“Everyone is putting their hopes into surgical quarantine,” Shashua said, the idea that the country will test anyone who has coronavirus symptoms. If the person tests positive, he or she is quarantined, epidemiological tracking is carried out and all those who they were in contact with are also isolated.
“Testing is expensive and finite,” he argued. “And even if you did try to test the entire symptomatic population, chances are you will miss people and then you will have an exponential increase of infection.”
Moreover, since as many as half of all coronavirus patients are asymptomatic, they spread the disease but don’t get tested. Add to these people those who will not cooperate and report their symptoms because they don’t want to be tested, and the virus spreads quickly.
“So, take all your technology and apply it to the high-risk group – surgically quarantine the high-risk group,” he said, arguing that screenings should be done daily in senior homes, for example.
“A full population-wide quarantine is not a solution in itself,” they wrote in their essay. “The lockdown could take anywhere from weeks to months. This is the safest route but does not prevent a ‘second wave’ from occurring.”
He said that in all other selective quarantine models, the high-and low-risk are equally susceptible to be infected so that even if the health system is not overwhelmed, the mortality of the high-risk group is still likely to be higher than in the risk-based model.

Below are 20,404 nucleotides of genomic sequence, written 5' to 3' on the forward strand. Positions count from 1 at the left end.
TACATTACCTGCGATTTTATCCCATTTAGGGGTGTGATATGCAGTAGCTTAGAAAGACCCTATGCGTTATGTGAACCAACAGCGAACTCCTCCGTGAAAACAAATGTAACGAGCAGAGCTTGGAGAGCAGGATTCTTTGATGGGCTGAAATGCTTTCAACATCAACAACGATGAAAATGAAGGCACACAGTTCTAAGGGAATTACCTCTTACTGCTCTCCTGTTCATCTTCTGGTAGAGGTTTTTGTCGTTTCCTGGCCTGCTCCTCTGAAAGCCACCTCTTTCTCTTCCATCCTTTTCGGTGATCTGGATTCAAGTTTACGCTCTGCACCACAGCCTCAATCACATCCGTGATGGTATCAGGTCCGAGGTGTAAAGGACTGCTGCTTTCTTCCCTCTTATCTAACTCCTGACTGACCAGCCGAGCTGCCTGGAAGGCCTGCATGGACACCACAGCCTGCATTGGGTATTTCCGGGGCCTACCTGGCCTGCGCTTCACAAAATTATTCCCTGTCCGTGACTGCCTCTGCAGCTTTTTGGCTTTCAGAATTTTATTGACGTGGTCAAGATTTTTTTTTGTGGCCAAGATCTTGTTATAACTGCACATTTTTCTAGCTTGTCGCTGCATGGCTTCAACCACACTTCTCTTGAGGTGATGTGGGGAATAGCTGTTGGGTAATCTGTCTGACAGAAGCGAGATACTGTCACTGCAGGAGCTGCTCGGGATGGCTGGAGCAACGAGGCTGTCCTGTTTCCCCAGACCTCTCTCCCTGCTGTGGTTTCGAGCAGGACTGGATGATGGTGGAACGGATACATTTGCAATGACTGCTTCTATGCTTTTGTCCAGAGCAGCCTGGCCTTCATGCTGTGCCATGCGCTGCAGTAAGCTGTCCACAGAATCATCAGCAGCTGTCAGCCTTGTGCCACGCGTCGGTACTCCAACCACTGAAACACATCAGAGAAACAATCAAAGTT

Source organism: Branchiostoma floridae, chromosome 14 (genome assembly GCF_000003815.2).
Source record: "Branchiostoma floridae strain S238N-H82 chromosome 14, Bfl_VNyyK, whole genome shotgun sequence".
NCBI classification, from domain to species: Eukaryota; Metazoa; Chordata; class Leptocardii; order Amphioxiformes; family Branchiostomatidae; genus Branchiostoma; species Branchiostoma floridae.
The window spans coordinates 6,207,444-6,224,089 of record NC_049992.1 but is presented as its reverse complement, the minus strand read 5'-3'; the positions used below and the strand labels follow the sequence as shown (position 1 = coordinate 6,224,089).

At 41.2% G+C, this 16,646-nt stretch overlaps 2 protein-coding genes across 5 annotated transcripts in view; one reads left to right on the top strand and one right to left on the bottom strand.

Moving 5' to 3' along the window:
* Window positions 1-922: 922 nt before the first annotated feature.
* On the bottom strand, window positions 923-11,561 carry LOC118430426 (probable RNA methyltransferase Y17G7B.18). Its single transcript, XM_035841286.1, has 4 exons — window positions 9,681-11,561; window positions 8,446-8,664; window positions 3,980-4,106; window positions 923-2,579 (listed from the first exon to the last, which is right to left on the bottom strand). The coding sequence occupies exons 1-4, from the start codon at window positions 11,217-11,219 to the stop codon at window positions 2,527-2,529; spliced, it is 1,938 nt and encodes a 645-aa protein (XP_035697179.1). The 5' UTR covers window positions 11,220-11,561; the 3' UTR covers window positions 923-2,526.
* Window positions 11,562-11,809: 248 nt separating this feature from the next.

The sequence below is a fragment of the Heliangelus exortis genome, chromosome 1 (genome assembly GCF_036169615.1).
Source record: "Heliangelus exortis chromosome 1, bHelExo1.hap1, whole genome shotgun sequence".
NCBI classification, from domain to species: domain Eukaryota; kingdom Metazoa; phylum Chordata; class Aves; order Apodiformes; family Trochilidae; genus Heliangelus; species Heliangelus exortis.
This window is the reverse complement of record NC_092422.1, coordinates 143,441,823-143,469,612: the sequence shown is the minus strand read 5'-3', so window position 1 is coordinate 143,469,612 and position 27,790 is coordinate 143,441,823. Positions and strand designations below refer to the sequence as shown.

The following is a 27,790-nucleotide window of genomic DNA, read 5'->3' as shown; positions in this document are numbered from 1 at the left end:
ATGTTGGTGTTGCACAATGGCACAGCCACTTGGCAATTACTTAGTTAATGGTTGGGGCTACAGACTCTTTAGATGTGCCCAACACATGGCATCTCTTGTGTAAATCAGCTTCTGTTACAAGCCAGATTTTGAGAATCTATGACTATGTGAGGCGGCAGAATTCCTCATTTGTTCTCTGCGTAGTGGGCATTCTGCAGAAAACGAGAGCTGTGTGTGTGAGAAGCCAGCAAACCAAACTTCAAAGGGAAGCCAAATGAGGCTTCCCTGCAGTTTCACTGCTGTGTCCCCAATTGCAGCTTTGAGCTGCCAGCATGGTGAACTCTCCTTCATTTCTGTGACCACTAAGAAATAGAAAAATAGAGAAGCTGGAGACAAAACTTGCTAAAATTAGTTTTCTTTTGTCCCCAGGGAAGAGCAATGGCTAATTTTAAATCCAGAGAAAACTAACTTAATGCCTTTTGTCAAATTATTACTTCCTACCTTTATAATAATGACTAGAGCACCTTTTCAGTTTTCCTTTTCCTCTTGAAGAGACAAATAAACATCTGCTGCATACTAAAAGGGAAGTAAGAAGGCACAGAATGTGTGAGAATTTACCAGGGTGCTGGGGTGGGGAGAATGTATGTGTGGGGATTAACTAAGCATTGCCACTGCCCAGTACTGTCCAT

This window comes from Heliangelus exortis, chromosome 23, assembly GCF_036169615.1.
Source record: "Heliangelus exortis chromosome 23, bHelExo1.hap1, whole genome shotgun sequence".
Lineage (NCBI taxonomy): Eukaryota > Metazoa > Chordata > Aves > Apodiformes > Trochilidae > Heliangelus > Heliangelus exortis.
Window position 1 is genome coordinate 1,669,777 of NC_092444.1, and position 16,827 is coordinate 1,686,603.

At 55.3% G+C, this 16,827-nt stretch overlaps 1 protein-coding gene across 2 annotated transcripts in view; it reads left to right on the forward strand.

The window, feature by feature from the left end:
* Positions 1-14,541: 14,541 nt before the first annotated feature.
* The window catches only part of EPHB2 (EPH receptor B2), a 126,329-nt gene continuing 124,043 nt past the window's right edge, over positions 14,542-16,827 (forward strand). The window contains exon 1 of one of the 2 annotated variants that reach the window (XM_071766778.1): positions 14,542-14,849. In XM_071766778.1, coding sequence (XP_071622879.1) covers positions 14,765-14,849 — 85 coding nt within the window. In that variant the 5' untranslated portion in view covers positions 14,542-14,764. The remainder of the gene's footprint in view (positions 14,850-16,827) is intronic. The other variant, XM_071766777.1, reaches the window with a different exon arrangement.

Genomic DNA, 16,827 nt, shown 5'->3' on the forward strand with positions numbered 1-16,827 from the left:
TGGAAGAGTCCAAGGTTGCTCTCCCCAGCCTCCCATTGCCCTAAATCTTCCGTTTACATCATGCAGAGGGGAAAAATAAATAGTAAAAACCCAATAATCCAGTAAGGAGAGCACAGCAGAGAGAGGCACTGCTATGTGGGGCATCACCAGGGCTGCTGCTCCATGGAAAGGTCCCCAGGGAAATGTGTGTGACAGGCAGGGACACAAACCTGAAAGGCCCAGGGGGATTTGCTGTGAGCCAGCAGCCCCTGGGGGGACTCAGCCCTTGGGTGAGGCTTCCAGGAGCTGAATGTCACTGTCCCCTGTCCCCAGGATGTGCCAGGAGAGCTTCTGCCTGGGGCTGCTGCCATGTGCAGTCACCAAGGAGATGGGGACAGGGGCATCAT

“We are in one of the biggest crises of humanity in 100 years… and I don’t hear a diverse set of voices in this crisis. I only hear the voice of the Health Ministry, and they are in hysterics,” Shashua stressed.
“Send the young kids to school,” he continued. “Their parents are the lowest-risk population. Release the lock-down on these people. You have flexibility with the low-risk population, and you can maintain the economy this way for 18 months until a cure or vaccine is available.
“This strategy is backed by mathematics,” he concluded.
I am worried that this might end up similar to what happened in the UK when they initially wanted to build herd immunity, in that all seems very logical until young people from the low-risk group start dying . This is the part of the paper I am worried about:
“We ignored the fact that some severe cases could end up in the mortality statistics even when given proper care. In fact, there are two probabilities to estimate (i) the probability of being in the ”severe” category among the low-risk group, and (ii) the probability of mortality given proper care. We have bounded the former and ignored the latter. The reason for doing so is that the latter is beyond the scope of this paper because it is essentially a moral tradeoff between ”safety” and ”usefulness” that is employed in every aspect of society. For example, society does not put a lockdown on passenger car use in order to significantly reduce car accidents even though such a lockdown will save lives. Likewise, governments do not allocate infinite budgets for the health system even though there is a correlation between increased investments and saving lives.”
There are no easy solutions and this could be the least painful one, but the moral tradeoffs will have to be discussed. Just like epidemiologist Marc Lipsitch’s proposal that 100 altruistic young people should volunteer to get a vaccine for Covid-19 and then be infected with the coronavirus on purpose.
Posted by Mladen Andrijasevic at 2:09 AM